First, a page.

Winter cereal production estimates increase despite late planting
The commercial production of winter cereals for 2016’s past season is now expected to be greater than forecast a month ago, according to data released on Thursday by the Department of Agriculture, Forestry and Fisheries’ crop estimates committee.
Winter wheat production, the committee says, is expected to come in at 1.766-million tonnes, which is an increase of 1.9% — about 32,000 tonnes more than the previous forecast in October.
The increase comes despite late seasonal winter rains. These have delayed wheat planting in the Western Cape, which accounts for about 50% of SA’s wheat production, the US agriculture department’s Foreign Agriculture Service said in October in a commodity intelligence update. Winter wheat is planted in May and harvested in November.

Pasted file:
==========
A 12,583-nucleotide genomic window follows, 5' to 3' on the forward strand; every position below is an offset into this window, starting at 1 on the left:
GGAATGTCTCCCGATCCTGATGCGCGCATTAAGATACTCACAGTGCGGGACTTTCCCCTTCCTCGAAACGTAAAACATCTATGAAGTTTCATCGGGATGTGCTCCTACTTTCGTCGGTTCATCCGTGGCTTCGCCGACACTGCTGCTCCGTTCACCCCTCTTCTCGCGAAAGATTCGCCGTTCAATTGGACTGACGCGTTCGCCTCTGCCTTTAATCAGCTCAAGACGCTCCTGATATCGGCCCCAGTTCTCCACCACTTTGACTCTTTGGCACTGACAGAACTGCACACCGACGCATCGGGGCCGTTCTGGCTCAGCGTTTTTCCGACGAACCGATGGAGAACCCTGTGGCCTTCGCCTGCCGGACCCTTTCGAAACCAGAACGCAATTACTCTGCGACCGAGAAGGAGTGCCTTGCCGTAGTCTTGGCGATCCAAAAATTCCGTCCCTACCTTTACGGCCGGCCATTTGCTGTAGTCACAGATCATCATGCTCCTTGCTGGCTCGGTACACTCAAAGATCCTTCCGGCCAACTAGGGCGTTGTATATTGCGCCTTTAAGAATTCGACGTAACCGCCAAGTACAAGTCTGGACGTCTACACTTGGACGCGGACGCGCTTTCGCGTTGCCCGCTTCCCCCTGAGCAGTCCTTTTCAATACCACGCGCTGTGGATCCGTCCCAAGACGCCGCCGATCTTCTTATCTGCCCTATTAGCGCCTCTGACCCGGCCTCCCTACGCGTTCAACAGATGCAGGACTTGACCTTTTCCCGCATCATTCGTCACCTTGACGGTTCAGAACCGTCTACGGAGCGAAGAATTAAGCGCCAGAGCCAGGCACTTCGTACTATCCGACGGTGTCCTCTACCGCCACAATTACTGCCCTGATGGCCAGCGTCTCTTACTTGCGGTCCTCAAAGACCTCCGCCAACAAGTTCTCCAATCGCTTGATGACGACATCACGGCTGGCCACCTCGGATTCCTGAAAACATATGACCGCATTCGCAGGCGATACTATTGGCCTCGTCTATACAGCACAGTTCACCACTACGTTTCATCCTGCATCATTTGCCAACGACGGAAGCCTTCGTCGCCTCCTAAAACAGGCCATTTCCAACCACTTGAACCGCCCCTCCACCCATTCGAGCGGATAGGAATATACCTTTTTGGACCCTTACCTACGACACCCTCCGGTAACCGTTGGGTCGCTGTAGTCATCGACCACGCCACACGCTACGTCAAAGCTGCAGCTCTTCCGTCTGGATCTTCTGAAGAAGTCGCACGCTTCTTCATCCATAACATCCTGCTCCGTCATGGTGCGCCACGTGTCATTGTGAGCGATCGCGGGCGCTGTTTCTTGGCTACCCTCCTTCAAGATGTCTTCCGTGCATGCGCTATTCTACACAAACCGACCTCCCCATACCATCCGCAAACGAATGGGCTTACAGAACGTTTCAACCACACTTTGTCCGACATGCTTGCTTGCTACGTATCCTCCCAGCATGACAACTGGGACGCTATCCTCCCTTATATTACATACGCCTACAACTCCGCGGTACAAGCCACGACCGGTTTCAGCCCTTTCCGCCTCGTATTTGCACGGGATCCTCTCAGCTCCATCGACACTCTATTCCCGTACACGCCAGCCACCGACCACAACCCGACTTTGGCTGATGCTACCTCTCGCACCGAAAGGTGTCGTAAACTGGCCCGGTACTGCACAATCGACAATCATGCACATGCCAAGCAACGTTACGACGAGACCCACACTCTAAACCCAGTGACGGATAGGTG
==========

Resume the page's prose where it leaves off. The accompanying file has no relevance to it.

The report forecast a crop of 1.69-million tonnes, which was 60,000 tonnes lower than 2015’s output of 1.75-million tonnes, or 3.67 tonnes per hectare.
The crop estimates committee now expects a yield of 3.47 tonnes per hectare, which breaks down to an expected production in the Western Cape of 969,000 tonnes or 55% of the total. The Free State is expected to produce about 308,000 tonnes (17%) and the Northern Cape 252,000 tonnes (14%), the committee said.
Among other winter crops, the production forecast for malting barley was 309,815 tonnes, which was 3.3% more than the previous forecast of 299,895 tonnes. The area planted to barley was estimated at 88,695ha, while the expected yield is 3.49 tonnes per hectare, the committee said.
Oil seed crop canola was also adjusted higher — by 3,400 tonnes to 112,260 tonnes. The area estimate for canola is 68,075ha, with an expected yield of 1.65 tonnes per hectare.